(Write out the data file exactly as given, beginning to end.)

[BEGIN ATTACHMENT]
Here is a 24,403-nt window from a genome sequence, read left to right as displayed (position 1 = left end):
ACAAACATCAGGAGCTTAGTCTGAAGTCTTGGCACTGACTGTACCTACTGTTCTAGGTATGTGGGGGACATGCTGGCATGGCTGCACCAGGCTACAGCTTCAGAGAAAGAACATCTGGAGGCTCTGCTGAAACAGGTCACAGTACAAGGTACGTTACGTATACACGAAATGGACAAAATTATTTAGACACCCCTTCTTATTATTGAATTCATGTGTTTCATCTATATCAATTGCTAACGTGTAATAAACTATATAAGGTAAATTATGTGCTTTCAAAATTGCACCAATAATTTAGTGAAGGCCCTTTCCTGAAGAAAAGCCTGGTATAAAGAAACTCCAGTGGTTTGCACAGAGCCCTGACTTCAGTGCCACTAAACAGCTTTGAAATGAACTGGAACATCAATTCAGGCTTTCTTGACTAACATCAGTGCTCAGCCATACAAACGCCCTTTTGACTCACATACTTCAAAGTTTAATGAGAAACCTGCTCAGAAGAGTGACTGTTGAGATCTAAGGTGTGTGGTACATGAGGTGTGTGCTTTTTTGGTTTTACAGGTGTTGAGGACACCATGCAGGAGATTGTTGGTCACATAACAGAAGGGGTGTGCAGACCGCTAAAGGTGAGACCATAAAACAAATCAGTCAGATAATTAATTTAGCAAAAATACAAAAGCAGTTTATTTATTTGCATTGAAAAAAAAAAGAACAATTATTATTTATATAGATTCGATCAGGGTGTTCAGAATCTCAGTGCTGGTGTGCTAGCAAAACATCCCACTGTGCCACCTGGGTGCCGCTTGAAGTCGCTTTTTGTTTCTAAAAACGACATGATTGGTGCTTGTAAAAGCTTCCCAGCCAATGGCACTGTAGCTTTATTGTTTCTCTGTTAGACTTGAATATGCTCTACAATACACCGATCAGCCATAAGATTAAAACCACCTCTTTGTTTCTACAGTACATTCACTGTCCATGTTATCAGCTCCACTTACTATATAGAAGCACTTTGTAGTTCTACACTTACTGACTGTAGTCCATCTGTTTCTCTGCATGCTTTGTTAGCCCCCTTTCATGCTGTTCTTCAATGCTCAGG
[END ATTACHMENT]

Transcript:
Here is a 24,403-nt window from a genome sequence, read left to right as displayed (position 1 = left end):
ACAAACATCAGGAGCTTAGTCTGAAGTCTTGGCACTGACTGTACCTACTGTTCTAGGTATGTGGGGGACATGCTGGCATGGCTGCACCAGGCTACAGCTTCAGAGAAAGAACATCTGGAGGCTCTGCTGAAACAGGTCACAGTACAAGGTACGTTACGTATACACGAAATGGACAAAATTATTTAGACACCCCTTCTTATTATTGAATTCATGTGTTTCATCTATATCAATTGCTAACGTGTAATAAACTATATAAGGTAAATTATGTGCTTTCAAAATTGCACCAATAATTTAGTGAAGGCCCTTTCCTGAAGAAAAGCCTGGTATAAAGAAACTCCAGTGGTTTGCACAGAGCCCTGACTTCAGTGCCACTAAACAGCTTTGAAATGAACTGGAACATCAATTCAGGCTTTCTTGACTAACATCAGTGCTCAGCCATACAAACGCCCTTTTGACTCACATACTTCAAAGTTTAATGAGAAACCTGCTCAGAAGAGTGACTGTTGAGATCTAAGGTGTGTGGTACATGAGGTGTGTGCTTTTTTGGTTTTACAGGTGTTGAGGACACCATGCAGGAGATTGTTGGTCACATAACAGAAGGGGTGTGCAGACCGCTAAAGGTGAGACCATAAAACAAATCAGTCAGATAATTAATTTAGCAAAAATACAAAAGCAGTTTATTTATTTGCATTGAAAAAAAAAAGAACAATTATTATTTATATAGATTCGATCAGGGTGTTCAGAATCTCAGTGCTGGTGTGCTAGCAAAACATCCCACTGTGCCACCTGGGTGCCGCTTGAAGTCGCTTTTTGTTTCTAAAAACGACATGATTGGTGCTTGTAAAAGCTTCCCAGCCAATGGCACTGTAGCTTTATTGTTTCTCTGTTAGACTTGAATATGCTCTACAATACACCGATCAGCCATAAGATTAAAACCACCTCTTTGTTTCTACAGTACATTCACTGTCCATGTTATCAGCTCCACTTACTATATAGAAGCACTTTGTAGTTCTACACTTACTGACTGTAGTCCATCTGTTTCTCTGCATGCTTTGTTAGCCCCCTTTCATGCTGTTCTTCAATGCTCAGG